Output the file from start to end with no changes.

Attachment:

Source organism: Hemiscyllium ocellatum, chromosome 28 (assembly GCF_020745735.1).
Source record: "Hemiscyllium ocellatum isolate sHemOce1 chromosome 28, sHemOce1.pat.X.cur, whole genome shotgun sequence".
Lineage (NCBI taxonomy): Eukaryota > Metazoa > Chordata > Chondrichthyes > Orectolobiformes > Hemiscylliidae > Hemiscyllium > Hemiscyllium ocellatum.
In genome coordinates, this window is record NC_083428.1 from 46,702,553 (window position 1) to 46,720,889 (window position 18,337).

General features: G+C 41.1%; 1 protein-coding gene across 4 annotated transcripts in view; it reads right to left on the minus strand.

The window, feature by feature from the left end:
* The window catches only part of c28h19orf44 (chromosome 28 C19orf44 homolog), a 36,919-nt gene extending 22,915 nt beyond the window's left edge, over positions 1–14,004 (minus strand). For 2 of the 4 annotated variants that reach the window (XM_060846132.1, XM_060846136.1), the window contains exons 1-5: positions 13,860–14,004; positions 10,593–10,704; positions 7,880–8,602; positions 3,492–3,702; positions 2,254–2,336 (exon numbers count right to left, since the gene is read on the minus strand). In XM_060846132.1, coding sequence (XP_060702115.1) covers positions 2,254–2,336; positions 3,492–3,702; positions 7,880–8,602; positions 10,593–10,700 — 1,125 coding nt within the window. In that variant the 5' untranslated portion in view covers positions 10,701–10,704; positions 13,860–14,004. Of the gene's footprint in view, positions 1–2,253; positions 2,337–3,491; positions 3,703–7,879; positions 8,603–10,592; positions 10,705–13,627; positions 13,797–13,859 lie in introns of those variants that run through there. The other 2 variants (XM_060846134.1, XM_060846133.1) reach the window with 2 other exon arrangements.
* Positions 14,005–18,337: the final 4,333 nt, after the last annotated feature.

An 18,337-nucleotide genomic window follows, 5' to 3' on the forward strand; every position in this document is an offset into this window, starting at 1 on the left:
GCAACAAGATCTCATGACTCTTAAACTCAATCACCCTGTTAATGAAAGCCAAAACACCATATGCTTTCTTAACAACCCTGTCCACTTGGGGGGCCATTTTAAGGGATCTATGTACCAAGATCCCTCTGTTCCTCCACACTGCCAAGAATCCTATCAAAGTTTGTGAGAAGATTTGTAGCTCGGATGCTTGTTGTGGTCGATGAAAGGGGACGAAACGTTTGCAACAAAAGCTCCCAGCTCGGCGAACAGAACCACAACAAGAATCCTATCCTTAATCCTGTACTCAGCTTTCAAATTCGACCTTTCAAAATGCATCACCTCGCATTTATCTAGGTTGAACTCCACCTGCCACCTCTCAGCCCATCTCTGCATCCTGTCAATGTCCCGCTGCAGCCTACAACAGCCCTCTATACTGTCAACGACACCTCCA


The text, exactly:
Source organism: Hemiscyllium ocellatum, chromosome 28 (assembly GCF_020745735.1).
Source record: "Hemiscyllium ocellatum isolate sHemOce1 chromosome 28, sHemOce1.pat.X.cur, whole genome shotgun sequence".
Lineage (NCBI taxonomy): Eukaryota > Metazoa > Chordata > Chondrichthyes > Orectolobiformes > Hemiscylliidae > Hemiscyllium > Hemiscyllium ocellatum.
In genome coordinates, this window is record NC_083428.1 from 46,702,553 (window position 1) to 46,720,889 (window position 18,337).

General features: G+C 41.1%; 1 protein-coding gene across 4 annotated transcripts in view; it reads right to left on the minus strand.

The window, feature by feature from the left end:
* The window catches only part of c28h19orf44 (chromosome 28 C19orf44 homolog), a 36,919-nt gene extending 22,915 nt beyond the window's left edge, over positions 1–14,004 (minus strand). For 2 of the 4 annotated variants that reach the window (XM_060846132.1, XM_060846136.1), the window contains exons 1-5: positions 13,860–14,004; positions 10,593–10,704; positions 7,880–8,602; positions 3,492–3,702; positions 2,254–2,336 (exon numbers count right to left, since the gene is read on the minus strand). In XM_060846132.1, coding sequence (XP_060702115.1) covers positions 2,254–2,336; positions 3,492–3,702; positions 7,880–8,602; positions 10,593–10,700 — 1,125 coding nt within the window. In that variant the 5' untranslated portion in view covers positions 10,701–10,704; positions 13,860–14,004. Of the gene's footprint in view, positions 1–2,253; positions 2,337–3,491; positions 3,703–7,879; positions 8,603–10,592; positions 10,705–13,627; positions 13,797–13,859 lie in introns of those variants that run through there. The other 2 variants (XM_060846134.1, XM_060846133.1) reach the window with 2 other exon arrangements.
* Positions 14,005–18,337: the final 4,333 nt, after the last annotated feature.

An 18,337-nucleotide genomic window follows, 5' to 3' on the forward strand; every position in this document is an offset into this window, starting at 1 on the left:
GCAACAAGATCTCATGACTCTTAAACTCAATCACCCTGTTAATGAAAGCCAAAACACCATATGCTTTCTTAACAACCCTGTCCACTTGGGGGGCCATTTTAAGGGATCTATGTACCAAGATCCCTCTGTTCCTCCACACTGCCAAGAATCCTATCAAAGTTTGTGAGAAGATTTGTAGCTCGGATGCTTGTTGTGGTCGATGAAAGGGGACGAAACGTTTGCAACAAAAGCTCCCAGCTCGGCGAACAGAACCACAACAAGAATCCTATCCTTAATCCTGTACTCAGCTTTCAAATTCGACCTTTCAAAATGCATCACCTCGCATTTATCTAGGTTGAACTCCACCTGCCACCTCTCAGCCCATCTCTGCATCCTGTCAATGTCCCGCTGCAGCCTACAACAGCCCTCTATACTGTCAACGACACCTCCA